Venezuela crisis: New Zealand refuses to back Guaidó as interim president
- Author: Eleanor Harrison Jan 31, 2019,
Jan 31, 2019, 6:21
On Tuesday, the Venezuelan Supreme Court barred the 35-year-old opposition leader from leaving the country after chief prosecutor Tarek William Saab announced that he was opening a criminal investigation.
US Secretary of State Mike Pompeo signed off on the order last week, which was then followed on Monday by US sanctions targeting Venezuela's state oil giant PDVSA, the cash-strapped government's main source of hard currency.
On January 23, he declared himself the country's acting president and vowed to lead a transitional government that would hold democratic elections.
Venezuela's President Nicolas Maduro speaks during a meeting with members of the Venezuelan diplomatic corp after their arrival from the United States, at the Miraflores Palace in Caracas, Jan. 28, 2019.
The U.S. and other countries recognized Guaido last week as Venezuela's rightful president.
The company would not allow the opposition to take control of its US refinery unit Citgo, Venezuela's key foreign asset, he said.
In addition, the United States issued new sanctions against Venezuela's state run oil company.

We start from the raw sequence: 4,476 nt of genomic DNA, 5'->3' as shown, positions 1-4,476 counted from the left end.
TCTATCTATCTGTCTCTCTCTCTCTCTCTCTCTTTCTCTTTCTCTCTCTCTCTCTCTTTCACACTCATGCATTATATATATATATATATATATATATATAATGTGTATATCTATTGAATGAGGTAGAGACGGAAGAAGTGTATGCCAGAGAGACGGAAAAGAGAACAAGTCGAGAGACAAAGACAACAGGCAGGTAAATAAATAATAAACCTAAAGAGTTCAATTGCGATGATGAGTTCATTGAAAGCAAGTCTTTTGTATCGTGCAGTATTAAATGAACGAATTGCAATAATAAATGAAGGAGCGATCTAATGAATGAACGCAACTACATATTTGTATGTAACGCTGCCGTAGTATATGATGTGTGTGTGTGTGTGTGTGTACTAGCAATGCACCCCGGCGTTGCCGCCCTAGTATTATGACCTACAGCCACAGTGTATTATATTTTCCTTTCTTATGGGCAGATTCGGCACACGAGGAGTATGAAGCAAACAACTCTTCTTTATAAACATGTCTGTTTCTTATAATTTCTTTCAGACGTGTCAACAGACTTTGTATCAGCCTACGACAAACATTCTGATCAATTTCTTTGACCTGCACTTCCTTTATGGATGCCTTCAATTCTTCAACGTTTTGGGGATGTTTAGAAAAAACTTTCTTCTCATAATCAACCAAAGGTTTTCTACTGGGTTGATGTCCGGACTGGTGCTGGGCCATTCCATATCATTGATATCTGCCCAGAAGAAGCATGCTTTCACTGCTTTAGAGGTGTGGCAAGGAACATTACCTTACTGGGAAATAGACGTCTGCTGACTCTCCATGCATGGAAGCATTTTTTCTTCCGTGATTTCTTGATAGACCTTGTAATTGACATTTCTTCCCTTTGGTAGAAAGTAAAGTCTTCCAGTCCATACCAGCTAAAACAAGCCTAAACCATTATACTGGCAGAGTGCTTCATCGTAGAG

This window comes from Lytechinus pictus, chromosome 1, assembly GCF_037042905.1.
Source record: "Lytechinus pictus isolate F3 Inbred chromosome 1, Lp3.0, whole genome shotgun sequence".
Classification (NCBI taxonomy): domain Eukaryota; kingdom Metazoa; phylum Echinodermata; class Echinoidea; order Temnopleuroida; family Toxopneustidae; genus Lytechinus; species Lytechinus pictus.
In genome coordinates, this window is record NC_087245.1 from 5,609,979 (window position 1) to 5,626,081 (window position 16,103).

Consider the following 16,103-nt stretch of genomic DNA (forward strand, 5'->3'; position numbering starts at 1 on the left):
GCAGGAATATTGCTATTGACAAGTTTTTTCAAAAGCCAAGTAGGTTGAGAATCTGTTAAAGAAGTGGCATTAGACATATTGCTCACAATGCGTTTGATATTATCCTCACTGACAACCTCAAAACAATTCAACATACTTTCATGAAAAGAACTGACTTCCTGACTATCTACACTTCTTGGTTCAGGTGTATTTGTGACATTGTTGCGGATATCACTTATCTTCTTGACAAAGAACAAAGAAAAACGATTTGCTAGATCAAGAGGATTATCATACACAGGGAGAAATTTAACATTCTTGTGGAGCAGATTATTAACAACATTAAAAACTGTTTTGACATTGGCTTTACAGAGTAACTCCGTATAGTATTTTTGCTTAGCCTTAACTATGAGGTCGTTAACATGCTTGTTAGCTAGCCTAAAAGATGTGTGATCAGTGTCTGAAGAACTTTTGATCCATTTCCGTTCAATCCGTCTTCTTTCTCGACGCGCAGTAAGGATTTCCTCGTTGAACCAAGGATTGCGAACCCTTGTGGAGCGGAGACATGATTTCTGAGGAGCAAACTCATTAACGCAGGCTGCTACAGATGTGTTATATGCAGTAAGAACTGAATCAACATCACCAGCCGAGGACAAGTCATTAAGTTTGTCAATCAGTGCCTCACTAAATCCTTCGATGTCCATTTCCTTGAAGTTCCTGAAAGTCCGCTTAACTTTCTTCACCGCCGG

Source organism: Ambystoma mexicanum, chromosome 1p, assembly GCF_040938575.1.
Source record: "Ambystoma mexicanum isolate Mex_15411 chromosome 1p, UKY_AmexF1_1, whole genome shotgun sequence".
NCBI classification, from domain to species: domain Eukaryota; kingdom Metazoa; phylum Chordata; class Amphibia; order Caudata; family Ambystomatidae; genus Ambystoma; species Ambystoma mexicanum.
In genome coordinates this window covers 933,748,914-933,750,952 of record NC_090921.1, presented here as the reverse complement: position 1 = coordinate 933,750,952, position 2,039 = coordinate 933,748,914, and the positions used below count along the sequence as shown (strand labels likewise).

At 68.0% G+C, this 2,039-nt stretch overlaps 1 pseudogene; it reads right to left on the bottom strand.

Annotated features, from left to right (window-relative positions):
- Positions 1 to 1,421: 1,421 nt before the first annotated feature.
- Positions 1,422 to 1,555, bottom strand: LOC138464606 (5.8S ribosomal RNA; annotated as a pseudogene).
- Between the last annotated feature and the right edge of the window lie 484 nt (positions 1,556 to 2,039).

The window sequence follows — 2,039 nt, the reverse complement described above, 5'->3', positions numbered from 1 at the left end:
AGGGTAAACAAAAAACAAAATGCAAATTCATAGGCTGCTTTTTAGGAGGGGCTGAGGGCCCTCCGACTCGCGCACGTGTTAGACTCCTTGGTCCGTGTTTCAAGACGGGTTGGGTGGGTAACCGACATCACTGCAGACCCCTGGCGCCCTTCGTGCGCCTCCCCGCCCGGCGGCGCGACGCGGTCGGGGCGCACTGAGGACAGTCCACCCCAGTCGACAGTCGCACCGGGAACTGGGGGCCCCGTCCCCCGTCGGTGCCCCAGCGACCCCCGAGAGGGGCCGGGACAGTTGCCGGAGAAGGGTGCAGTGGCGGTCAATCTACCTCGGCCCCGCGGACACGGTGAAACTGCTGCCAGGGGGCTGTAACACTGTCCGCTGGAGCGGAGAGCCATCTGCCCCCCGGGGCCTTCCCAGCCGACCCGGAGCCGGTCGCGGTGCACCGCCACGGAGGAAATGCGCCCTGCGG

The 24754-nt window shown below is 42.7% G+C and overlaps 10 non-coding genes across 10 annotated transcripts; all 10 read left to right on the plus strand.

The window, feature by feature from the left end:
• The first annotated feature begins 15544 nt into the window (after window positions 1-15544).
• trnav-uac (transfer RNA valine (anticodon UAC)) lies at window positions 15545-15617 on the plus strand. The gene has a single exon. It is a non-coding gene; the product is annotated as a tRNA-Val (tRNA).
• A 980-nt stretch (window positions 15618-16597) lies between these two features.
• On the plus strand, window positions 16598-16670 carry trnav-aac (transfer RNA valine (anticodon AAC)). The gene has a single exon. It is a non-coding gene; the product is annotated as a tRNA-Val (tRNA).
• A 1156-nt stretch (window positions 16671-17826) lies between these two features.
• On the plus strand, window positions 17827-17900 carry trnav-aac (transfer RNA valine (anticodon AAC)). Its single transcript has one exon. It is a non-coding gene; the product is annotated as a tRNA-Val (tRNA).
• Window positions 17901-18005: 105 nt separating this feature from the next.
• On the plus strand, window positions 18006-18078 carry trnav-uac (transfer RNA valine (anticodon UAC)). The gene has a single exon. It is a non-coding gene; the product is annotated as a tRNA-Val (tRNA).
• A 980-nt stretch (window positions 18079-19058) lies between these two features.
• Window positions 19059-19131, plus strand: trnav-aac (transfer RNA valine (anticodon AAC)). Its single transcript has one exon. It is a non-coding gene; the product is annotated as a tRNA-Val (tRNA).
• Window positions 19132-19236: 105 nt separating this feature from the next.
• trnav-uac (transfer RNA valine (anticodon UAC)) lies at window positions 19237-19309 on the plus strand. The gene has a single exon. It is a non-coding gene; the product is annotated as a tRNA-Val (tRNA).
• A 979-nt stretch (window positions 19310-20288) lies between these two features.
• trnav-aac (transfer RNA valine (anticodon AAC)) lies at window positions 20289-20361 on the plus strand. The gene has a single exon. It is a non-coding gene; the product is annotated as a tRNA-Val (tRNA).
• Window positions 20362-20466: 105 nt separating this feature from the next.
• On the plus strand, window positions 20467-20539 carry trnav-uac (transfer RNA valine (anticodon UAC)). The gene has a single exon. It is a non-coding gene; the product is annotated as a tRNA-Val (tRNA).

But Russia has been reticent about committing more capital, especially because opposition officials have said they might not honour all the Maduro government's obligations.
The activity of Rosneft, headed by longtime Putin associate Igor Sechin, is a major element in Moscow's close ties with Venezuela.
Washington, as well as Europe and most of Latin America, has backed Guaido, while Russian Federation, joined by China, has denounced U.S. pressure and insisted that its ally Maduro is the only legitimate head of state.
PDVSA is also seeking to sidestep the sanctions by asking major buyers, including US refiners, to renegotiate contracts, sources said.
"My advice to bankers, brokers, traders, facilitators, and other businesses: don't deal in gold, oil, or other Venezuelan commodities being stolen from the Venezuelan people by the Maduro mafia".
Venezuela exports about 500,000 barrels of oil daily to the United States, mostly to Citgo and refineries owned by Valero Energy Corp and Chevron Corp.
"I would imagine that if at any point the Venezuelan Central Bank kept some of its reserves in the USA, it could be rather significant", de Bolle said.
It says more than 40 people are believed to have been killed.
In Geneva, senior US and Venezuelan diplomats traded jibes at a disarmament conference.
Venezuela owes Russian Federation $3 billion and has been paying back about $100 million twice a year, Storchak said, with the next installment due in March.
"There's no question that what we're trying to do is cut off the money to the regime that should not be in power, and make sure that President Guaidó has access to funds and has access to the assets of the country, and to make sure we protect these assets for the people of Venezuela", Mnuchin said Tuesday during an interview with FOX Business' Maria Bartiromo.
But the United States is Venezuela's largest crude importer, ahead of India and China.
On Tuesday, Russia said it foresees that Venezuela will have problems repaying its debt, with Russian Deputy Finance Minister Sergei Storchak telling Russian media: "There will probably be problems ..."